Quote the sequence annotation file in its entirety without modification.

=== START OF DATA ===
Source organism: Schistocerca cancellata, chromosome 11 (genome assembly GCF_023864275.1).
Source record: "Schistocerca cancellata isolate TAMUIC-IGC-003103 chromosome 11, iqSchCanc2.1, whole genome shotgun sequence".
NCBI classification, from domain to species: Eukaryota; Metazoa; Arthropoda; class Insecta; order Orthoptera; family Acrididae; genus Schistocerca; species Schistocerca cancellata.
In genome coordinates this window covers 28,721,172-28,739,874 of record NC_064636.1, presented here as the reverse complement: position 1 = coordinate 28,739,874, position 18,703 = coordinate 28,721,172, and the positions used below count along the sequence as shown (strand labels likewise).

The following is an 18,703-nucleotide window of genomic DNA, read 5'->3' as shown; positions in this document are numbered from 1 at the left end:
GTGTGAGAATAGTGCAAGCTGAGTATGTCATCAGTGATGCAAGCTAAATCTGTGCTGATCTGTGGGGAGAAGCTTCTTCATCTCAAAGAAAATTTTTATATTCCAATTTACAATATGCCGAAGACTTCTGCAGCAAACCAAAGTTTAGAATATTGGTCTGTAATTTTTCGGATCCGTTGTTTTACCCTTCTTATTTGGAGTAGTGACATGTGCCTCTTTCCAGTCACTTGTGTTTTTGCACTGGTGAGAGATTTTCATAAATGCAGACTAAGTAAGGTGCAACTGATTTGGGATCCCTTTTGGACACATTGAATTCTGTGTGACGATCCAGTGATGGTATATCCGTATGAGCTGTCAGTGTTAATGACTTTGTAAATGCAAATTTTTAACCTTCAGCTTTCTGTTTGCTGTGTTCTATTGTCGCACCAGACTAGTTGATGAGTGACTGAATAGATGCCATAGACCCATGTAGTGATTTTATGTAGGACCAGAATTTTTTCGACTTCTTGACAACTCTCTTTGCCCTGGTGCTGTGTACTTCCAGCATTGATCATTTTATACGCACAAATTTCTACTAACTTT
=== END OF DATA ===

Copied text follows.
Source organism: Schistocerca cancellata, chromosome 11 (genome assembly GCF_023864275.1).
Source record: "Schistocerca cancellata isolate TAMUIC-IGC-003103 chromosome 11, iqSchCanc2.1, whole genome shotgun sequence".
NCBI classification, from domain to species: Eukaryota; Metazoa; Arthropoda; class Insecta; order Orthoptera; family Acrididae; genus Schistocerca; species Schistocerca cancellata.
In genome coordinates this window covers 28,721,172-28,739,874 of record NC_064636.1, presented here as the reverse complement: position 1 = coordinate 28,739,874, position 18,703 = coordinate 28,721,172, and the positions used below count along the sequence as shown (strand labels likewise).

The following is an 18,703-nucleotide window of genomic DNA, read 5'->3' as shown; positions in this document are numbered from 1 at the left end:
GTGTGAGAATAGTGCAAGCTGAGTATGTCATCAGTGATGCAAGCTAAATCTGTGCTGATCTGTGGGGAGAAGCTTCTTCATCTCAAAGAAAATTTTTATATTCCAATTTACAATATGCCGAAGACTTCTGCAGCAAACCAAAGTTTAGAATATTGGTCTGTAATTTTTCGGATCCGTTGTTTTACCCTTCTTATTTGGAGTAGTGACATGTGCCTCTTTCCAGTCACTTGTGTTTTTGCACTGGTGAGAGATTTTCATAAATGCAGACTAAGTAAGGTGCAACTGATTTGGGATCCCTTTTGGACACATTGAATTCTGTGTGACGATCCAGTGATGGTATATCCGTATGAGCTGTCAGTGTTAATGACTTTGTAAATGCAAATTTTTAACCTTCAGCTTTCTGTTTGCTGTGTTCTATTGTCGCACCAGACTAGTTGATGAGTGACTGAATAGATGCCATAGACCCATGTAGTGATTTTATGTAGGACCAGAATTTTTTCGACTTCTTGACAACTCTCTTTGCCCTGGTGCTGTGTACTTCCAGCATTGATCATTTTATACGCACAAATTTCTACTAACTTT